A divided panel of the Sixth Circuit reversed the grant of summary judgment, but the full court granted en banc review.16×16. Coal. to Defend Affirmative Action v. Regents of Univ. of Mich., 701 F.3d 466, 473 (6th Cir. 2012) (en banc). The en banc Sixth Circuit then reached the same result by an 8–7 vote.17×17. Id. at 470. The seven dissenting judges filed five separate opinions. Judge Gibbons’s dissent (joined in full by four others and in part by one) argued that Seattle invalidated a law that was carefully tailored to interfere with desegregative busing (and thus concerned only a racial problem), whereas Proposal 2 ended preferences more generally and broadly. Id. at 495–96 (Gibbons, J., dissenting). Writing for the majority, then-Judge (now Chief Judge) Cole18×18. Then-Judge (now Chief Judge) Cole was joined by Judges Martin, Daughtrey, Moore, Clay, White, Stranch, and Donald in full and by then-Chief Judge (now Judge) Batchelder and Judges Gibbons, Rogers, Sutton, Cook, and Griffin in Part II.B and C. argued that the HunterSeattle doctrine prohibits political structures through which “the majority has not only won, but has rigged the game to reproduce its success indefinitely.”19×19. Coal. to Defend Affirmative Action., 701 F.3d at 475 (majority opinion). He concluded that Proposal 2 had reordered the political process to place special burdens on minority interests and was thus subject to strict scrutiny.20×20. See id. at 485, 488. Because Michigan did not assert that Proposal 2 served a compelling state interest, the Sixth Circuit struck down the provisions.21×21. See id. at 489.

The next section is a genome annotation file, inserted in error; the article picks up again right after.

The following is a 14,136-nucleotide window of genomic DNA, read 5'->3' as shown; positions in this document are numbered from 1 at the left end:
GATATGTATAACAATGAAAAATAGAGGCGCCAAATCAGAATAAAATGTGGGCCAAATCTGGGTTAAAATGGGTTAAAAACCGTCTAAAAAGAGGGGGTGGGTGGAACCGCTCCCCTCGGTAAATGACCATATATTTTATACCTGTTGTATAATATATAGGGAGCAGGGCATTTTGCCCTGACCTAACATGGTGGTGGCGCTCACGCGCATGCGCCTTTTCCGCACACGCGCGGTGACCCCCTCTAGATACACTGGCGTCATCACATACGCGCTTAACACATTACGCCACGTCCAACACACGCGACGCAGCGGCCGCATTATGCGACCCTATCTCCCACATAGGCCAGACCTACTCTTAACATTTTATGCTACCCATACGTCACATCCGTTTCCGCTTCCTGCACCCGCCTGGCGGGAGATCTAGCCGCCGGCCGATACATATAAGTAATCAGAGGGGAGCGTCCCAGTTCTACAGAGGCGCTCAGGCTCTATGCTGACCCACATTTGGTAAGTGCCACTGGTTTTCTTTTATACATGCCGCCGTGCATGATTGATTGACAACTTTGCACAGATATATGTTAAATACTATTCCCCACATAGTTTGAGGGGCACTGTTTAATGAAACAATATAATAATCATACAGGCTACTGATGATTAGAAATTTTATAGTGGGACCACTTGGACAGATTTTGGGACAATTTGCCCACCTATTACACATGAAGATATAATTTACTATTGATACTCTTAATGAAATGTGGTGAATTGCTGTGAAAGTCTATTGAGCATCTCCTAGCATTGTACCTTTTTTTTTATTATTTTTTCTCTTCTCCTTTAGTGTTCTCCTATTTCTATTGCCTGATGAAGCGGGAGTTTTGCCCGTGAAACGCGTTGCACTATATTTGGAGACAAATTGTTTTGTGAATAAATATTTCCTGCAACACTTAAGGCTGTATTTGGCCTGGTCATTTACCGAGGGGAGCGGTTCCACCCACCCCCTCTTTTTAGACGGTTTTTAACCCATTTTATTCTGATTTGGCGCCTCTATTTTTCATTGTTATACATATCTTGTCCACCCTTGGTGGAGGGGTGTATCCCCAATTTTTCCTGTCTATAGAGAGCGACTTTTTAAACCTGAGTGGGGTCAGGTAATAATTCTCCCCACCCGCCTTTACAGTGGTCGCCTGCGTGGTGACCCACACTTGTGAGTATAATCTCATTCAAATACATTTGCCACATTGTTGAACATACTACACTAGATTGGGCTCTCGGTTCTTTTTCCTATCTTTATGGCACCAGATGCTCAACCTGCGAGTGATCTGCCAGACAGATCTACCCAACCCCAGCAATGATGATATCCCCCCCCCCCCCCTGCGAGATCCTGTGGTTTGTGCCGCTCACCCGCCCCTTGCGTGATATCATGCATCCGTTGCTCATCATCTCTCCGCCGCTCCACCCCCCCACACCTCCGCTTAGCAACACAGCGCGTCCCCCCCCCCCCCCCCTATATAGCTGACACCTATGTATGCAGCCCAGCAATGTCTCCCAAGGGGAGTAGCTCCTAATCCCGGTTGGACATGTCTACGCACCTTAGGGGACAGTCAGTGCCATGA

The Supreme Court reversed.22×22. Justice Kagan did not participate in the consideration or decision of the case. Writing for a plurality, Justice Kennedy23×23. Chief Justice Roberts and Justice Alito joined the plurality opinion. began by noting that the case was “not about the constitutionality, or the merits, of race-conscious admissions policies in higher education” but was rather about “whether, and in what manner, voters in the States may choose to prohibit the consideration of racial preferences in governmental decisions.”24×24. Schuette, 134 S. Ct. at 1630 (plurality opinion). Justice Kennedy then reviewed three important cases in the Court’s political restructuring jurisprudence — Reitman v. Mulkey,25×25. 387 U.S. 369 (1967). Between 1959 and 1963, the California legislature enacted a series of statutes addressing private discrimination in residential housing. See id. at 374. In response, the voters of California passed a state constitutional amendment (coincidentally, also codified at article I, section 26) to preserve the right to sell, lease, or rent property at the owner’s absolute discretion. Id. The Supreme Court concluded that the amendment would “significantly encourage and involve the State in private discriminations” and was therefore unconstitutional. Id. at 381. Hunter, and Seattle26×26. Justice Kennedy emphasized that, although desegregative busing without proof of de jure segregation is now unconstitutional under the Court’s recent equal protection cases, Seattle must be understood as a case in which “the legitimacy and constitutionality of the remedy in question . . . was assumed.” Schuette, 134 S. Ct. at 1633 (plurality opinion). — and distilled them into the principle that restructuring is impermissible when “the state action in question . . . had the serious risk, if not purpose, of causing specific injuries on account of race.”27×27. Id.; see also id. at 1632 (“Hunter rests on the unremarkable principle that the State may not alter the procedures of government to target racial minorities.”). In those cases, “the political restriction in question was designed to be used, or was likely to be used, to encourage infliction of injury by reason of race.”28×28. Id. at 1638.